BEIRUT, Lebanon, Dec. 7 (UPI) -- Maj. Gen. Qassem Suleimani, commander of the covert action wing of Iran's Revolutionary Guards Corps, is stepping out of the shadows as a leading hard-liner, and as tension with the United States heats up, that's a really bad sign.
There is a school of thought among Iran-watchers that Tehran believes the United States and Israel, backed by Britain, are gearing up for a showdown with the Islamic Republic.
The Iranians, several seasoned analysts say, are getting ready for trouble as hard-line conservatives in the ruling elite demonstrated when they stormed and sacked the British Embassy in Tehran Nov. 29.
Some of the so-called students who swarmed over the embassy walls carried portraits of Suleimani, underlining his growing iconic status among the radicals, and more importantly in the Revolutionary Guard, one of the regime's most powerful institutions.
That indicated the "students" were probably members of the Quds Force and the paramilitary Basij organization, the regime's strong-arm force, which it controls.
Until recently, Suleimani was known as "the invisible general" because he worked from the shadows, conducting clandestine operations, including assassinations, against Americans in Iraq and Afghanistan.
His forces are also operating in Syria and Lebanon and fomenting trouble in the Persian Gulf. The U.S. administration says the al-Quds Force was behind the alleged plot to assassinate the Saudi ambassador in Washington.
Now he's taking a higher profile.
"Suleimani clearly has big ambitions," wrote international affairs specialist Julian Borger in Britain's Guardian newspaper.
"Suleimani and the Quds Force … are clearly seeking to expand their influence on events from the regional to the global stage and have none of the caution of their seniors in the Iranian theocracy."
The Iranians' mindset that a collision is just a matter of time stems, in part at least, from a hard-line policy speech given by U.S. national security adviser Tom Donilon in Washington recently, says veteran analyst M.K. Bhadrakumar.
"Evidently, Donilon spoke for President Barack Obama, fully mindful of the criticality of an already supercharged Middle East situation," observed Bhadrakumar, a former Indian ambassador to the Soviet Union, Afghanistan, Pakistan and Turkey.
"We have enhanced our significant and enduring U.S. force presence in the region," Donilon declared.
"In addition, we have worked to develop a network of air and missile defenses, shared early warning, improved maritime security, closer counter-terrorism cooperation, expanded the programs to build partner capacity, and increased efforts to harden and protect our partners' critical infrastructure.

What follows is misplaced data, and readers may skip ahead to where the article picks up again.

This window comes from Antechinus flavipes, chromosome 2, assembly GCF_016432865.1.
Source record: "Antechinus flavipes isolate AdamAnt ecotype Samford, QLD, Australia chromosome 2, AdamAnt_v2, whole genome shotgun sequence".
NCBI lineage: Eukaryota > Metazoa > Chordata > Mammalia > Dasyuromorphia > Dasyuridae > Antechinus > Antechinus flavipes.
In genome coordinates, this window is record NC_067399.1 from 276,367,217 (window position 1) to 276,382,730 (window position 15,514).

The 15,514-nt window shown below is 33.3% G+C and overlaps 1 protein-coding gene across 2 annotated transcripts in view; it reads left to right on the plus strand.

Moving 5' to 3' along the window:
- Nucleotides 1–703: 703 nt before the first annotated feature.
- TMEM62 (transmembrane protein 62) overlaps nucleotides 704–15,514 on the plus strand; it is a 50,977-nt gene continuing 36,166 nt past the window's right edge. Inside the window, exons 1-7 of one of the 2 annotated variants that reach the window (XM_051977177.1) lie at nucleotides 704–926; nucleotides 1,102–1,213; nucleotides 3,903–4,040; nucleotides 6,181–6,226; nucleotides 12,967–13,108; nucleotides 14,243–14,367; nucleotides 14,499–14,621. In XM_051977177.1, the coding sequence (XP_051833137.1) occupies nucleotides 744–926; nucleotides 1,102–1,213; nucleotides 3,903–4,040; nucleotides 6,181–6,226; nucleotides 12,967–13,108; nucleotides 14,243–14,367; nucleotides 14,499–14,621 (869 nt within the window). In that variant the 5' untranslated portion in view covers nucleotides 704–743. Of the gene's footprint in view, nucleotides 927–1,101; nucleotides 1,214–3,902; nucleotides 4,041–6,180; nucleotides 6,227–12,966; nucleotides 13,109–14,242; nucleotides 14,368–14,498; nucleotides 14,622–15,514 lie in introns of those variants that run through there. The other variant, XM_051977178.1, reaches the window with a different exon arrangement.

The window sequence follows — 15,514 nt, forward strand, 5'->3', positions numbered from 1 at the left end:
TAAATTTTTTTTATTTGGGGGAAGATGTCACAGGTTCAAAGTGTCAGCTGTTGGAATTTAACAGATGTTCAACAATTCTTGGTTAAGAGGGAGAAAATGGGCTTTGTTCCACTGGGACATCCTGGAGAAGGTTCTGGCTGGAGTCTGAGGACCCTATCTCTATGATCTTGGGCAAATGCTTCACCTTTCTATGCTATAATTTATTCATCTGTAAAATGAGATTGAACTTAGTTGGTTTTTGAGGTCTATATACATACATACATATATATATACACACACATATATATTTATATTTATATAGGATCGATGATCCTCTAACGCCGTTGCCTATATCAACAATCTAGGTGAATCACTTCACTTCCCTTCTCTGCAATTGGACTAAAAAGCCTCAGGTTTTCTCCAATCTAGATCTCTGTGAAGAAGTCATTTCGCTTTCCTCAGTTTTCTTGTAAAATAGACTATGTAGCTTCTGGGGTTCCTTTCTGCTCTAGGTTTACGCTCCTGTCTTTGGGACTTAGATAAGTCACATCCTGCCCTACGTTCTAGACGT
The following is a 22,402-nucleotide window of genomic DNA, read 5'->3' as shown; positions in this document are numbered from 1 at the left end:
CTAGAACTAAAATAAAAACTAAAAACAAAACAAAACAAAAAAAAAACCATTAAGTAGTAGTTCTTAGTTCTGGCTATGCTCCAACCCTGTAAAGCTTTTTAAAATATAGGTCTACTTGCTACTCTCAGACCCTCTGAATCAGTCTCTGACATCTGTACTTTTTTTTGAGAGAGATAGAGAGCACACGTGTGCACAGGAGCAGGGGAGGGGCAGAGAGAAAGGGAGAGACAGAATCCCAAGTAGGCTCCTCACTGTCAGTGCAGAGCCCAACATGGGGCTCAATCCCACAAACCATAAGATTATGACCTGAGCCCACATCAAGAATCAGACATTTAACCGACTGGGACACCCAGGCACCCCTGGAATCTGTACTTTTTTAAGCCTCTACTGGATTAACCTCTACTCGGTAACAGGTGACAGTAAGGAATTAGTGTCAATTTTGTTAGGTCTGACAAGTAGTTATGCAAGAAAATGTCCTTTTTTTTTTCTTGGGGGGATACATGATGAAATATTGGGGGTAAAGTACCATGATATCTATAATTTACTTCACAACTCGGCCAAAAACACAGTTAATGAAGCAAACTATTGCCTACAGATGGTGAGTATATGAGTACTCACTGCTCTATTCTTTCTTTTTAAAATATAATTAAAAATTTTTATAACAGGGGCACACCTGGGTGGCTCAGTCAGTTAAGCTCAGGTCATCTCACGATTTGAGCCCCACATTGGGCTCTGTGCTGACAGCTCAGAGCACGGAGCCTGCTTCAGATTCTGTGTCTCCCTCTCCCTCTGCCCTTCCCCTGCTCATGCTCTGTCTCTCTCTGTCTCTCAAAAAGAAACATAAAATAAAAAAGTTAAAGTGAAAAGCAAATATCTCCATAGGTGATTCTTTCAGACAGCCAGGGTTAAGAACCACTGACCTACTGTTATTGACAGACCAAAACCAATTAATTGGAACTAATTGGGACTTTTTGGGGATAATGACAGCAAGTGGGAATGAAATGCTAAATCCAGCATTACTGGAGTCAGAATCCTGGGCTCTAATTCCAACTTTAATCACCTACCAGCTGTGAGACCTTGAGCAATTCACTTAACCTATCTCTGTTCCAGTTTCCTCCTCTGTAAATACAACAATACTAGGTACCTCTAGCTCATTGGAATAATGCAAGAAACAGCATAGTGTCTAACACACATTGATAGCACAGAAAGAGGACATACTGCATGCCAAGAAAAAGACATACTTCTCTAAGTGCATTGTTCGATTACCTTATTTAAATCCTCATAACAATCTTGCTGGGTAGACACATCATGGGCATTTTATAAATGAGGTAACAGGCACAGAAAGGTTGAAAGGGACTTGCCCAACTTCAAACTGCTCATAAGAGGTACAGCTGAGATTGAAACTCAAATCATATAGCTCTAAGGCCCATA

"The steps demonstrate unmistakably to Tehran that any attempt to dominate the region will be futile. And they show the United States is prepared for any contingency …
"President Obama has said as recently as last week, we are not taking any options off the table in pursuit of our basic objectives."
Bhadrakumar observed that "in the Iranian estimation, Obama is simply not interested in hearing Iran's narrative. His obsessive concern is his 2012 re-election bid."
The analyst, noting the "amazing degree of belligerence" in Donilon's speech, said Tehran believes the showdown "may take place within Obama's first term as president -- because it may well ensure the success of his bid for a second term."
The Nov. 12 explosion at a Revolutionary Guards ballistic missile base 30 miles west of Tehran, which killed the architect of Iran's strategic missile forces and, by one account, blew up 180 Shehab-3 missiles, appears to have galvanized the Iranians.
They insisted it was an accident and not the work of U.S. or Israeli agents widely believed to have been behind a chain of bombings at key nuclear and military facilities in recent years, plus the assassination of several nuclear scientists.
However, some reports have attributed the missile base blast and other recent attacks, on homegrown saboteurs, possibly with outside help.
These, the reports say, are veterans of the Green Movement who clashed with the regime over the hotly disputed 2009 presidential elections and who have evolved into a revolutionary group that's taking on the clerical regime.
"The problem for Western governments and their attempts to influence events in Tehran is that the rise of Suleimani and the Quds Force, and the radical and reckless approach they represent, could be a symptom of Iran's isolation and desperation, as well as a cause," Borger noted.
"Deepening Iran's predicament may only make them stronger."